- It starts with your shopping list. Consider how healthy every item you add to your list is and stick to it to avoid impulse buying when you're shopping.
- Come to the table with an appetite, not starving. Skipping meals can make you eager to get anything in your stomach immediately so you fill the void instead of enjoying your food.
- Small portions first. Maybe try limiting the size of your plate, if you really want more food after then you can go back.
- Be thankful for your food. Pause for a few minutes before you eat to dwell on everything and everyone it took to bring the meal to your table. Give thanks for the opportunity to enjoy delicious food and the friends you get to enjoy it with.
- Small bites. It's easier to taste food completely when your mouth isn't full.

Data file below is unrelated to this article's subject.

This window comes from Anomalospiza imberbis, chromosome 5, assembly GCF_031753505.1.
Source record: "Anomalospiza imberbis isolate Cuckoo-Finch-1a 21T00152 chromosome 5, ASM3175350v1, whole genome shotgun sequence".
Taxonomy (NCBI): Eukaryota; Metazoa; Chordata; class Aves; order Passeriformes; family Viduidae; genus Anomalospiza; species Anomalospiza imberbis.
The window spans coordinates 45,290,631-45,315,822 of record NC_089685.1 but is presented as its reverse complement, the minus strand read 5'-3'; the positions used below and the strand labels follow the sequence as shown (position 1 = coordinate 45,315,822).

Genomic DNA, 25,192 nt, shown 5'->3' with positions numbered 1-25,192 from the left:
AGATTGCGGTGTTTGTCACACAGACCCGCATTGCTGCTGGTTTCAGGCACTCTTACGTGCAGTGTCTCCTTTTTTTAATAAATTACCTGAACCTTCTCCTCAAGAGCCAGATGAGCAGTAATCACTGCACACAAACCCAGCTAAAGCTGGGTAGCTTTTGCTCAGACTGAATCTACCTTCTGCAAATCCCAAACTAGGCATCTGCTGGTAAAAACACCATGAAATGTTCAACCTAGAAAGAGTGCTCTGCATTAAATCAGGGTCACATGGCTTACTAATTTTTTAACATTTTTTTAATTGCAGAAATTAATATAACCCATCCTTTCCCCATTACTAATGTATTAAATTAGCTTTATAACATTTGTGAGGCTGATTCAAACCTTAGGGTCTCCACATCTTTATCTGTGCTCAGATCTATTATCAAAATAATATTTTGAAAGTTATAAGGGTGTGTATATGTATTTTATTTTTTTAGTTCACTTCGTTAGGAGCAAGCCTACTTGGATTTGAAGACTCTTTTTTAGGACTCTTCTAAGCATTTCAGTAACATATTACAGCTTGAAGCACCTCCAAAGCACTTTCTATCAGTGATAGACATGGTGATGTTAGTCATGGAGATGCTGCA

- Chew thoroughly. Chew very well, you may be surprised at all the flavours you can taste.
Although the ideal mindful-eating food choices are similar to the Mediterranean diet — centered on fruits, vegetables, whole grains, seeds, nuts, and vegetable oils — the technique can be applied to a cheeseburger and fries. By truly paying attention to the food you eat, you may indulge in these types of foods less often. In essence, mindful eating means being fully attentive to your food — as you buy, prepare, serve, and consume it. However, adopting the practice may take more than a few adjustments in the way you approach meals and snacks. In this book – net-boss.org/mindfulness-by-julia-hanner, Julia Hanner suggest several practices that can help you get there, including those listed in the article.